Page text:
Quality of care for remote orthopaedic consultations using telemedicine: A randomised controlled trial
ForfatterBuvik, Astrid Synnøve; Bugge, Einar; Knutsen, Gunnar; Småbrekke, Arvid; Wilsgaard, Tom
Background: Decentralised services using outreach clinics or modern technology are methods to reduce both patient transports and costs to the healthcare system. Telemedicine consultations via videoconference are one such modality. Before new technologies are implemented, it is important to investigate both the quality of care given and the economic impact from the use of this new technology. The aim of this clinical trial was to study the quality of planned remote orthopaedic consultations by help of videoconference. Method: We performed a randomised controlled trial (RCT) with two parallel groups: video-assisted remote consultations at a regional medical centre (RMC) as an intervention versus standard consultation in the orthopaedic outpatient clinic at the University Hospital of North Norway (UNN) as a control. The participants were patients referred to or scheduled for a consultation at the orthopaedic outpatient clinic. The orthopaedic surgeons evaluated each consultation they performed by completing a questionnaire. The primary outcome measurement was the difference in the sum score calculated from this questionnaire, which was evaluated by the non-inferiority of the intervention group. The study design was based on the intention to treat principle. Ancillary analyses regarding complications, the number of consultations per patient, operations, patients who were referred again and the duration of consultations were performed. Results: Four-hundred patients were web-based randomised. Of these, 199 (98 %) underwent remote consultation and 190 (95 %) underwent standard consultation. The primary outcome, the sum score of the specialist evaluation, was significantly lower (i.e. ‘better’) at UNN compared to RMC (1.72 versus 1.82, p = 0.0030). The 90 % confidence interval (CI) for the difference in score (0.05, 0.17) was within the non-inferiority margin. The orthopaedic surgeons involved evaluated 98 % of the video-assisted consultations as ‘good’ or ‘very good’. In the ancillary analyses, there was no significant difference between the two groups. Conclusions: This study supports the argument that it is safe to offer video-assisted consultations for selected orthopaedic patients. We did not find any serious events related to the mode of consultation. Further assessments of the economic aspects and patient satisfaction are needed before we can recommend its wider application.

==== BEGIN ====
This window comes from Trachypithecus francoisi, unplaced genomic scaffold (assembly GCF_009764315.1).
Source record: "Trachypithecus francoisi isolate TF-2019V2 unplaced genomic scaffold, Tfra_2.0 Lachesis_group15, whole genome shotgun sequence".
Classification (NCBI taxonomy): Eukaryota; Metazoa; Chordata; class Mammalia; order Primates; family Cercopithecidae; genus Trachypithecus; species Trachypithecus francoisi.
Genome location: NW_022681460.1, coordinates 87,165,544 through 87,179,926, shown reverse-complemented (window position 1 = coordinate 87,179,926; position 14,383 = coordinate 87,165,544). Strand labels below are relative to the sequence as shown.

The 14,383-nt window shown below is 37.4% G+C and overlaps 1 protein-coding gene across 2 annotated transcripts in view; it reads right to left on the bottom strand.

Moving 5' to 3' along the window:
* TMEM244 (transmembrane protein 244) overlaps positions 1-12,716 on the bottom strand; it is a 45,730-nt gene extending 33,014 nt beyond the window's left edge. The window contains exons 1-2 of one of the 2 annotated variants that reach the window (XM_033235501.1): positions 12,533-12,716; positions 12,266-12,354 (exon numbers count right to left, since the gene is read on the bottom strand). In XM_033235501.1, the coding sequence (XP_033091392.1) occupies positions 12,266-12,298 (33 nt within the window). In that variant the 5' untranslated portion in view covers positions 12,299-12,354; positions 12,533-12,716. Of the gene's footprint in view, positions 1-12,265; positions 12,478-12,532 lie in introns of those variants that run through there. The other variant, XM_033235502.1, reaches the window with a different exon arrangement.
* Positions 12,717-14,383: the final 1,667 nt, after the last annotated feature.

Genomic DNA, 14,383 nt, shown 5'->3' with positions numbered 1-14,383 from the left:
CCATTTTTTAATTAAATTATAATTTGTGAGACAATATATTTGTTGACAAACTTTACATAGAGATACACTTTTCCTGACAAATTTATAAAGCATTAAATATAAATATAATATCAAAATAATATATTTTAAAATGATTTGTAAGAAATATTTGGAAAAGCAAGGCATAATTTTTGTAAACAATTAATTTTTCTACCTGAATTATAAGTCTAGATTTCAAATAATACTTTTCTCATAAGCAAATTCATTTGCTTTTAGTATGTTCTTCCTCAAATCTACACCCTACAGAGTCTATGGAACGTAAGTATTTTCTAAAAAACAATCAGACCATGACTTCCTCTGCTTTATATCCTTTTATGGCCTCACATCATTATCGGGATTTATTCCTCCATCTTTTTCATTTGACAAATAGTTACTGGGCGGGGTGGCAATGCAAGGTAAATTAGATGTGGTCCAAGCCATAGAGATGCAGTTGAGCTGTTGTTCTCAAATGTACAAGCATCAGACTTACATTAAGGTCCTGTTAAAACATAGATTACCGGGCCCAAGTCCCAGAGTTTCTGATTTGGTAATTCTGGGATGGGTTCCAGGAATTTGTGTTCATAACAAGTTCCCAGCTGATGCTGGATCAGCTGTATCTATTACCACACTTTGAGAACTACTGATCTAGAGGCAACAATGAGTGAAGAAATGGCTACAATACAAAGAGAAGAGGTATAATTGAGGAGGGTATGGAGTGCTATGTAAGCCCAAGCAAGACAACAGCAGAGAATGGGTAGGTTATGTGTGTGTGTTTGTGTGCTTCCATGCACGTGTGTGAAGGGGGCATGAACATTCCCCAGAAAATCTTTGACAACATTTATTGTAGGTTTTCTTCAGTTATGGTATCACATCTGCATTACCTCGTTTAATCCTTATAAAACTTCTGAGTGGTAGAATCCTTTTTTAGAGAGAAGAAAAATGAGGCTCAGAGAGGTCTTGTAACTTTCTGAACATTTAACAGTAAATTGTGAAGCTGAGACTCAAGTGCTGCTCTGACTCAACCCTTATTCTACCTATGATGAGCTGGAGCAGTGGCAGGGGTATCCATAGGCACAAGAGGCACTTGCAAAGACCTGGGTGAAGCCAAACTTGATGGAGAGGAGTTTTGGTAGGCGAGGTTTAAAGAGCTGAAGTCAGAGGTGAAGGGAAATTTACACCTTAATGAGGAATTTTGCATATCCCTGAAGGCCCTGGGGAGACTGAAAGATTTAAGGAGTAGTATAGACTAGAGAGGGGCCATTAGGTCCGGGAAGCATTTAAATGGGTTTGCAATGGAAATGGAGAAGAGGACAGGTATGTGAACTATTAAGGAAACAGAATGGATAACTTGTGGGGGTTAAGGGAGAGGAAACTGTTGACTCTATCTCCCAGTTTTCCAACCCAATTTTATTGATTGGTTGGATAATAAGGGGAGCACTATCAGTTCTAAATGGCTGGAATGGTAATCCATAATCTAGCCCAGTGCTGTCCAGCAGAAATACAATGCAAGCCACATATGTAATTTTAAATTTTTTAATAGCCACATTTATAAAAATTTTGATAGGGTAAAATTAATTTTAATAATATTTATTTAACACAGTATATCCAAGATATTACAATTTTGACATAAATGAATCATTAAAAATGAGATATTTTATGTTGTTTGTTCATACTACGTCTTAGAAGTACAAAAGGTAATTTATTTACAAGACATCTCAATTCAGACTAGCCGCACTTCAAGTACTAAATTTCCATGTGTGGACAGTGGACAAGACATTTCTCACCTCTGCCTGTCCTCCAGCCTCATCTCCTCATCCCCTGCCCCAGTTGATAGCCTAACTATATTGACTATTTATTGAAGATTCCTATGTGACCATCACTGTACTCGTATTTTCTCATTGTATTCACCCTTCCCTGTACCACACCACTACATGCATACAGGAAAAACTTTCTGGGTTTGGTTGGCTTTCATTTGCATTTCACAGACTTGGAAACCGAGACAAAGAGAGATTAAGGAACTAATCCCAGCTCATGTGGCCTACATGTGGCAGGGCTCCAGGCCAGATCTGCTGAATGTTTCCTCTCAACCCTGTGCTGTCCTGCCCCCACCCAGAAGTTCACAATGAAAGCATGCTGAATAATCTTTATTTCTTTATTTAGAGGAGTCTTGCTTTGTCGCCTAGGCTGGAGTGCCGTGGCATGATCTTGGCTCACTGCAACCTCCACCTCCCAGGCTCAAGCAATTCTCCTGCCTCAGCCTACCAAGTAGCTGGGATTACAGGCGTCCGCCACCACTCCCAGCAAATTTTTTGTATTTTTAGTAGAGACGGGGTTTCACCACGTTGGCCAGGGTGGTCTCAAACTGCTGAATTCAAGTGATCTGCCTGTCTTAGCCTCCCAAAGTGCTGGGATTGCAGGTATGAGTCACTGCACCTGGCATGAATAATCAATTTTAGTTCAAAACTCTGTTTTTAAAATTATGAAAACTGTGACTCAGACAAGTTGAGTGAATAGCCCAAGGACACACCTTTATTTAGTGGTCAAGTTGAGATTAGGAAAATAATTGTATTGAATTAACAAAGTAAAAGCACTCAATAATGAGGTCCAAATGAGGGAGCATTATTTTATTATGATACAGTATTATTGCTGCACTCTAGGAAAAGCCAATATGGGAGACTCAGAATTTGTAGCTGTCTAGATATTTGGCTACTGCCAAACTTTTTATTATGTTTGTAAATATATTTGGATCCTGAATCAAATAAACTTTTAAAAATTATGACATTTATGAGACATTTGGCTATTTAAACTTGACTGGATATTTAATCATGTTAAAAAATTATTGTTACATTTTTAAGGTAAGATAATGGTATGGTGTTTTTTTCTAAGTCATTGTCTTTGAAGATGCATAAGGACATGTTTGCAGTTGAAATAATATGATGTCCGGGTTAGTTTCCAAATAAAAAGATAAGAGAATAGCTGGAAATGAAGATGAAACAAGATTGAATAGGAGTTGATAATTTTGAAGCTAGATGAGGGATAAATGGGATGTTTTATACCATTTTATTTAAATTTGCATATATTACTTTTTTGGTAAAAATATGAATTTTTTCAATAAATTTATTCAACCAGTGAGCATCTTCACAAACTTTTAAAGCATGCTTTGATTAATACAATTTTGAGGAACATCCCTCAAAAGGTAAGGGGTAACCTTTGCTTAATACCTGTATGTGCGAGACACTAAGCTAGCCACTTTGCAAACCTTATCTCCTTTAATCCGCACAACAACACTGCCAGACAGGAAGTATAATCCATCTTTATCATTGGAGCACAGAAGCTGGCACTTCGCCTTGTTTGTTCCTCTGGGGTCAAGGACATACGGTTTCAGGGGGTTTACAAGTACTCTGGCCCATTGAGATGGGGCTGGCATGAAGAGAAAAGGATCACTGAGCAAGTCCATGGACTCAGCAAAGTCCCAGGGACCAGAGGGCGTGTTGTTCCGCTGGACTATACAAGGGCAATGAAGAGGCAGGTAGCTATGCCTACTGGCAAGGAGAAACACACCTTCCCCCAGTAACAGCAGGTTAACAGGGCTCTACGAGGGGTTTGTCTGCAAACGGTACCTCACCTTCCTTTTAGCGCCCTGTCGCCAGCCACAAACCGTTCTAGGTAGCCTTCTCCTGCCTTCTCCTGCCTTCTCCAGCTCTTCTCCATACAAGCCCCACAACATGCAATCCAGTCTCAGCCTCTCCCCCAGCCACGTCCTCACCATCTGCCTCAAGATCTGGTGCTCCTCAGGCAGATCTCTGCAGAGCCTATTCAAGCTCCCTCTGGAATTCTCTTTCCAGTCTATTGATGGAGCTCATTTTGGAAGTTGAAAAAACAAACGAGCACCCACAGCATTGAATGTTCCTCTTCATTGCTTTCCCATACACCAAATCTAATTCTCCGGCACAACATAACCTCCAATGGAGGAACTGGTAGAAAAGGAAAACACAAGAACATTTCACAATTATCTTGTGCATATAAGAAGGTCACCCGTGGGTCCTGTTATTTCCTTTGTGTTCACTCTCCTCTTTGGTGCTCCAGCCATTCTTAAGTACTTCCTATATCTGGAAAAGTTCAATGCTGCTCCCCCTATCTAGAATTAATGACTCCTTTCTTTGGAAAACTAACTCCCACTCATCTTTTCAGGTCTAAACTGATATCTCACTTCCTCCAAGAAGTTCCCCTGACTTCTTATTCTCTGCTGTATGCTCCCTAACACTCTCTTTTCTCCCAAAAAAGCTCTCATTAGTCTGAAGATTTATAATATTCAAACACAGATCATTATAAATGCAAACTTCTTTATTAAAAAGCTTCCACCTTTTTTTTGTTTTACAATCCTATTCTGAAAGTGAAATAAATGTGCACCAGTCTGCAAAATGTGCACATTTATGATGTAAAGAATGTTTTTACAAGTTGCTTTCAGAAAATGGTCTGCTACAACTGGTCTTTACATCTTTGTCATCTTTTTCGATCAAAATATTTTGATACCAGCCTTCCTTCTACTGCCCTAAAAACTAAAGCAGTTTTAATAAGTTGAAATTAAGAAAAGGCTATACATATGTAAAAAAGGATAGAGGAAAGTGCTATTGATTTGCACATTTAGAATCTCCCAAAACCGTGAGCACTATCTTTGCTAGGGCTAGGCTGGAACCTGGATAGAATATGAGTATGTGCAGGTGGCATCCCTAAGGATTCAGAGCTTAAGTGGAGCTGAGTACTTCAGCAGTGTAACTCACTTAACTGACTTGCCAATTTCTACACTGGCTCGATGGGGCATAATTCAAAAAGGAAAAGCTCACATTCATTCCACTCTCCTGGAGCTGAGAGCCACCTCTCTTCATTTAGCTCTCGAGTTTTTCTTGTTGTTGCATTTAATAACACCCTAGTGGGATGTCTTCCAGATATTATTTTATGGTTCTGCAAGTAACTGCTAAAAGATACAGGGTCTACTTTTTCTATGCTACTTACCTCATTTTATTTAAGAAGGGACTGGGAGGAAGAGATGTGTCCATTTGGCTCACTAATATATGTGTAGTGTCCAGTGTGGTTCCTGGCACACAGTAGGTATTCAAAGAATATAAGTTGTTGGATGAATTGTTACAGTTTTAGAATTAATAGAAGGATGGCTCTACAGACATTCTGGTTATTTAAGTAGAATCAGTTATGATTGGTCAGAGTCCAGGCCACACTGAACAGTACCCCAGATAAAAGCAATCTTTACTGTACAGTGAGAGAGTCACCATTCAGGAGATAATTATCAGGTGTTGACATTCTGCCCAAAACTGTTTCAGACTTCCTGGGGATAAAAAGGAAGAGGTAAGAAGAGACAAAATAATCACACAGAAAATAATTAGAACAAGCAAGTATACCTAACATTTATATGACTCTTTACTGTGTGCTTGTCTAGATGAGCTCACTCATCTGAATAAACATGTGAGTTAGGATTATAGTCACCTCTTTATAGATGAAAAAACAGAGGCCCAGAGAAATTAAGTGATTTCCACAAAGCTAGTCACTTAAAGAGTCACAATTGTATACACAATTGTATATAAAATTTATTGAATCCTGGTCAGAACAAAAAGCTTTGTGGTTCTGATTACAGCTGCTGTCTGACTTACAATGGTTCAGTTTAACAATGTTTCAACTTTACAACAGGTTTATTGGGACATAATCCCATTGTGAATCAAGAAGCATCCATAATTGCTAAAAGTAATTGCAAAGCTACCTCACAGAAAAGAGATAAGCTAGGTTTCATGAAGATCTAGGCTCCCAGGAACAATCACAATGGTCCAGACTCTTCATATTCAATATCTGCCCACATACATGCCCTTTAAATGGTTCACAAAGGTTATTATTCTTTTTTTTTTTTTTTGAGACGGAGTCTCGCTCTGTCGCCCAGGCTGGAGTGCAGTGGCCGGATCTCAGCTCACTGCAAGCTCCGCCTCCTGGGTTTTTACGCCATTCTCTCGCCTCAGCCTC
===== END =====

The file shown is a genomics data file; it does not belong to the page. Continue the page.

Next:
Published version. Source at http://dx.doi.org/10.1186/s12913-016-1717-7. License CC BY 4.0.